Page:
TEMPE, Ariz. When the larvae of the primitive social insect Polistes metricus, a paper wasp, slips into the quiet pupal stage, she doesnt know if shell arise a worker or gyne (future queen) unless she consults with Arizona State Universitys social insect researcher Gro Amdam.
Amdams group is shedding new light on the development of colonial insects from solitary ancestors through study of a primitive social order of wasps. In a paper highlighted on the cover and published Aug. 28 in the Proceedings of the National Academy of Sciences (PNAS), ASUs Amdam and Florian Wolschin teamed up with Kari Norberg, from Amdams laboratory at the Norwegian University of Life Sciences, and James Hunt and others from the University of Missouri. They reveal that the Polistes larvae that can become future queens show signs of developmental diapause, a period of overt quiescence and a life history trait of many insect orders.
How can the larval environment determine future royal stature" The concept of environmental cues, things like weather, shorter day length, or food availability, determining destiny seems distinctly foreign in humans. However, Amdam, an associate professor in ASUs School of Life Sciences, has pioneered an understanding of how developmental programs underlying diapause and reproduction can be adopted in primitively social settings to result in the complex social behaviors and castes found in advanced insect societies.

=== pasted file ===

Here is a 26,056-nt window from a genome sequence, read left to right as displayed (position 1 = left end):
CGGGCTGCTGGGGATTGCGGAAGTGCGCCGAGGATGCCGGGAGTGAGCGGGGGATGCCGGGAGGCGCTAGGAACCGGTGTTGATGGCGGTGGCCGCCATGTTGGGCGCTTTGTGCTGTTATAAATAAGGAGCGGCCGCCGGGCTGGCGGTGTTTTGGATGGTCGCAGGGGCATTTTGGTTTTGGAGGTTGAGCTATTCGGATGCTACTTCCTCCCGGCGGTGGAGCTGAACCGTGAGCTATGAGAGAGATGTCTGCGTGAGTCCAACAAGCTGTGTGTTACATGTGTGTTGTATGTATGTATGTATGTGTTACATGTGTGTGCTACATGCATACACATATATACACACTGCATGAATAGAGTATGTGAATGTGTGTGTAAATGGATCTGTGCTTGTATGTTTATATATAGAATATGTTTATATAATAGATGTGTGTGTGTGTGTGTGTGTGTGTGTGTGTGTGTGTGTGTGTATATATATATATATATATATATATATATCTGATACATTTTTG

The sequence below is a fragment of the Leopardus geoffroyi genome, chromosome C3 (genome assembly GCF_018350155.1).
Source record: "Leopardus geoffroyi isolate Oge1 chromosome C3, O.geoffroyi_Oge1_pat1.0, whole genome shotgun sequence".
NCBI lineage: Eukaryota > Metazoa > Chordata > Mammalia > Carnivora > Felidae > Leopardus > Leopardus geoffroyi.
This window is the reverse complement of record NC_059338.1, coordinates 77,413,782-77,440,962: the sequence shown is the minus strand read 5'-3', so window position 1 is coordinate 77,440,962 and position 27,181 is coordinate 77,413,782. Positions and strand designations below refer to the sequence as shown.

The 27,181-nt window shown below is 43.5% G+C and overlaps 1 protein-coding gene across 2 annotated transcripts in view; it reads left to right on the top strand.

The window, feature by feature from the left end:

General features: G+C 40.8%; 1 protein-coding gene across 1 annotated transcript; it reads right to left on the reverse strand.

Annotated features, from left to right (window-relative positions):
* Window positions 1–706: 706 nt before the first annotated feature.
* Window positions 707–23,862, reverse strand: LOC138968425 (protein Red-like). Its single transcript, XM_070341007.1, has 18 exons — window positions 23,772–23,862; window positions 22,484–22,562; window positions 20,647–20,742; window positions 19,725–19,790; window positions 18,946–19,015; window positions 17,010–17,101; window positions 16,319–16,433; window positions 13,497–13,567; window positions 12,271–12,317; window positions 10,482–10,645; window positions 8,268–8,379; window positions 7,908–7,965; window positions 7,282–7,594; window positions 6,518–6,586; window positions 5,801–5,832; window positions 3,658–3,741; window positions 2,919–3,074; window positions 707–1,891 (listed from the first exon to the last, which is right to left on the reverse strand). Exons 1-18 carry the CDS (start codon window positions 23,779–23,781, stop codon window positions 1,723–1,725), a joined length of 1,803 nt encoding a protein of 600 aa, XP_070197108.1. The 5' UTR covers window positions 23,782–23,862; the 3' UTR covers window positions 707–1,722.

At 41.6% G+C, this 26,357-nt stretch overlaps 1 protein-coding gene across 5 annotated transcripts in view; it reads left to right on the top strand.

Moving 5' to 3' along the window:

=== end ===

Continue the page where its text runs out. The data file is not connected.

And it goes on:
Because the biology and physiology of the Polistes wasp is more transparent, instead of highly derived as is often the case of highly social insects, such as honey bees, we can more easily backtrack, follow the footprints of evolution and uncover the pathways that castes originally evolved from, says Amdam.
Many species of highly social insects have two distinct female castes, workers and queens, with traits set in larval life. However, Amdam points out that the primitive social Polistes wasp was origin
|Contact: Margaret Coulombe|
Arizona State University